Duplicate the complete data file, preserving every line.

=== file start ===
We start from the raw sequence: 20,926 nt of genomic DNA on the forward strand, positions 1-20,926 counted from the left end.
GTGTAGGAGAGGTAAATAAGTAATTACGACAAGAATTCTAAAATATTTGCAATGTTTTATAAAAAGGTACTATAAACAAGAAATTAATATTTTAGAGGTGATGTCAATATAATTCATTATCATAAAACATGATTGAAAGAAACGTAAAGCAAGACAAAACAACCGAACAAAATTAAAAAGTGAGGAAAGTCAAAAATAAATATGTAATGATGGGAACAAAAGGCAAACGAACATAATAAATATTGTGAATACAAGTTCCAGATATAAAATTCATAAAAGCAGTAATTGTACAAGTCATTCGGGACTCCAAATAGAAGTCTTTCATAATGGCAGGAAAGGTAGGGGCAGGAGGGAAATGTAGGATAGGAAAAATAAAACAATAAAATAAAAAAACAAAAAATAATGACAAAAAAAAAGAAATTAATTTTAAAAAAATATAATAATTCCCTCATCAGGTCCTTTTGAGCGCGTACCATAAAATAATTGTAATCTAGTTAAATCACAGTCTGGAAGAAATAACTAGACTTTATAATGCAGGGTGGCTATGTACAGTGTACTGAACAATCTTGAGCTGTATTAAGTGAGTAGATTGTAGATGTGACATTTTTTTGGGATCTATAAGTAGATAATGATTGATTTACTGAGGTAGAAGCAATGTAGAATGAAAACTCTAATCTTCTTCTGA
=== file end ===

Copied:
We start from the raw sequence: 20,926 nt of genomic DNA on the forward strand, positions 1-20,926 counted from the left end.
GTGTAGGAGAGGTAAATAAGTAATTACGACAAGAATTCTAAAATATTTGCAATGTTTTATAAAAAGGTACTATAAACAAGAAATTAATATTTTAGAGGTGATGTCAATATAATTCATTATCATAAAACATGATTGAAAGAAACGTAAAGCAAGACAAAACAACCGAACAAAATTAAAAAGTGAGGAAAGTCAAAAATAAATATGTAATGATGGGAACAAAAGGCAAACGAACATAATAAATATTGTGAATACAAGTTCCAGATATAAAATTCATAAAAGCAGTAATTGTACAAGTCATTCGGGACTCCAAATAGAAGTCTTTCATAATGGCAGGAAAGGTAGGGGCAGGAGGGAAATGTAGGATAGGAAAAATAAAACAATAAAATAAAAAAACAAAAAATAATGACAAAAAAAAAGAAATTAATTTTAAAAAAATATAATAATTCCCTCATCAGGTCCTTTTGAGCGCGTACCATAAAATAATTGTAATCTAGTTAAATCACAGTCTGGAAGAAATAACTAGACTTTATAATGCAGGGTGGCTATGTACAGTGTACTGAACAATCTTGAGCTGTATTAAGTGAGTAGATTGTAGATGTGACATTTTTTTGGGATCTATAAGTAGATAATGATTGATTTACTGAGGTAGAAGCAATGTAGAATGAAAACTCTAATCTTCTTCTGA